Bitcoin is tempting—but do your homeworkby Ruth Jackson / February 19, 2018 / Leave a comment
Cryptocurrency was one of the biggest news stories of 2017, with investors clamouring to get in on the storming price gains. The price of a single Bitcoin rocketed from just under $1,000 at the start of last year to close to $20,000 in December. It has since dropped back to around half that level.
Bitcoin isn’t the only cryptocurrency out there, but it is possibly the easiest one to trade at the moment. However, Bitcoin’s value in real currency terms is incredibly volatile. A price chart for Bitcoin over the past 60 days looks like a mountain range.
If you are tempted to start trading cryptocurrency the good news is you don’t have to buy a complete coin, you can purchase a fraction of a coin—so you don’t need spare thousands to get started.
You also don’t have to buy Bitcoin. If you are computer savvy—and have a very powerful computer—you could mine the cryptocurrency instead. Mining involves solving complex mathematical equations, the cryptographic codes that keep the Bitcoin network running.
For every equation solved, a block of Bitcoin is processed and the miner gets a new allocation of the cryptocurrency. However, not only is this a complex process, you will also be up against other miners competing to solve these equations to claim their Bitcoin.
The more realistic option for most of us is to get exposure to cryptocurrencies by buying them. There are a number available including Bitcoin, Ripple, Iota, and Litecoin. The most well-known is Bitcoin.
The first step on a rather long road to trading in cryptocurrencies is to set up a Bitcoin wallet. You’ll hold your Bitcoins in this and it acts as your cryptocurrency bank account. There are plenty of companies offering these wallets but be very careful which one you pick—not all of them have sufficient security to protect your valuable investments. Two of the most popular—and therefore biggest and most secure—are Blockchain.info and Coinbase.
Once you have set up your wallet you need to make sure it is secure. That’s because you’re about to buy an incredibly valuable cyber-currency that is the preferred payment method for many black-market transactions—so hackers are keen to break into wallets to steal the contents.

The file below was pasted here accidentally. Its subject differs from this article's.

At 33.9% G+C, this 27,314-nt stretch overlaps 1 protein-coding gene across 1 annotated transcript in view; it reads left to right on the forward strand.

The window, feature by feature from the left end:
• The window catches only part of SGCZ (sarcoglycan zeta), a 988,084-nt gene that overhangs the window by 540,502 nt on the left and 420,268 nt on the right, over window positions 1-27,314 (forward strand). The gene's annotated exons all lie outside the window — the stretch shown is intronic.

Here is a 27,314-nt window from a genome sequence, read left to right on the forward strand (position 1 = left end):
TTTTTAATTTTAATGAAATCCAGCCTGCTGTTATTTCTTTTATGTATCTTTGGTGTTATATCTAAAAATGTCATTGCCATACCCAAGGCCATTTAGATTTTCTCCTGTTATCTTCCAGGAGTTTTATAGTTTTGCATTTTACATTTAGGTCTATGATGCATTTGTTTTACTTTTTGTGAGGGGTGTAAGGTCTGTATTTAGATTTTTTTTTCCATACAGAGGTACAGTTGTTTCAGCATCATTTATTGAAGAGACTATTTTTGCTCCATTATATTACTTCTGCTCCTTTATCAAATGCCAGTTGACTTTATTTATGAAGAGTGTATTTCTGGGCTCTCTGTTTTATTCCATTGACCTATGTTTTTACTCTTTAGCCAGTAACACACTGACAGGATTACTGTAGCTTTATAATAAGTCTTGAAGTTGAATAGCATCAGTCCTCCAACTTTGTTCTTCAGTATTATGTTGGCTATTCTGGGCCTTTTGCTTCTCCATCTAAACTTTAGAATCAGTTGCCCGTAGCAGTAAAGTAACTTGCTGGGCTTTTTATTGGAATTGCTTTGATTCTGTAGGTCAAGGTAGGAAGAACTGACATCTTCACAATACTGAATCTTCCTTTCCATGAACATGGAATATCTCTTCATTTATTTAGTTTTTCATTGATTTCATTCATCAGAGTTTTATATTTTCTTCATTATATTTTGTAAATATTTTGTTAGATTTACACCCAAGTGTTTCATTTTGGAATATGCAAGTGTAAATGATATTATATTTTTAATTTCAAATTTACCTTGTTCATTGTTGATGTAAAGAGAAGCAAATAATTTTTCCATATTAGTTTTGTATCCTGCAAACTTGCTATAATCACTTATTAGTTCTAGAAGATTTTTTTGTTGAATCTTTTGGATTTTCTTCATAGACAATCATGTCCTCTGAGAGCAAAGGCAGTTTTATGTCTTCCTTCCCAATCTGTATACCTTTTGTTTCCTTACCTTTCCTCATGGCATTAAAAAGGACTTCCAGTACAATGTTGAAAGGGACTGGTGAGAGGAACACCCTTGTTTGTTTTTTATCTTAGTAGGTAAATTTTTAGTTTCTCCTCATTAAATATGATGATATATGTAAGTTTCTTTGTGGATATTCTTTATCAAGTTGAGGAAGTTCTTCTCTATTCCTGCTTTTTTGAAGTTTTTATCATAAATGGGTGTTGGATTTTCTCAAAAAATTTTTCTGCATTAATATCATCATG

To protect your Bitcoins from thieves, go into the settings of your wallet and verify your email address, set a very strong password and switch on two-step authentication. Also, make a note of your Wallet ID.
The next step is to find a broker through which you can buy your Bitcoins. Unfortunately, you can’t buy your cryptocurrency straight from the company that provides your wallet.
As the broker will handle your cash both when you are buying and selling Bitcoin it’s important to use a reputable firm—there are plenty of companies out there eager to part you from your cash.
Bittybot is a comparison website for cryptocurrency brokers. On there you can see a long list of brokers alongside their trust rating, minimum and maximum purchase requirements and how they accept payment.
Before you choose a broker, make sure you check their fees. The sudden popularity of cryptocurrency means fees for transferring coins have soared to the point where you could spend half of a relatively small trade (say £50) before you even get any coins in your wallet.
In order to start buying cryptocurrency you’ll need to pass your broker’s security checks, which should include identity verification. This can slow the process down, but is one sign your broker is reputable.
In order to buy Bitcoins you will need to know your Bitcoin address. This is the long code that represents your account. It isn’t the same as your Wallet ID but can be found in your wallet account. You need to give this to your broker so they know where to send your Bitcoins.
Once you have your coins you can hold onto them for as long as you want, and if you want to sell, you reverse the buying process—contact a broker to sell your coins.
If you’d like to take a position on cryptocurrencies without the hassle of physically holding coins you can bet on whether the value of cryptocurrency will rise or fall via a trading platform—there can be profit in both directions and the volatility makes it a pretty interesting trading instrument. Just make sure you understand the risks involved in trading platforms—you could lose more than you invest. And remember that cryptocurrencies are a high-risk investment that is incredibly volatile. Don’t invest anything you can’t afford to lose.
And in a falling market…
More adventurous investors might want to short cryptocurrencies, like Bitcoin. Trading platforms allow you to do this without actually buying or selling the crypto itself. You put a price per point on the movement of the currency’s value, say, £1 per point. If you take a short position and the price goes from £10,000 to £9,950, you make £50. But beware—if it goes up to £10,500, you lose £500. The potential upside risk is, in theory, infinite.
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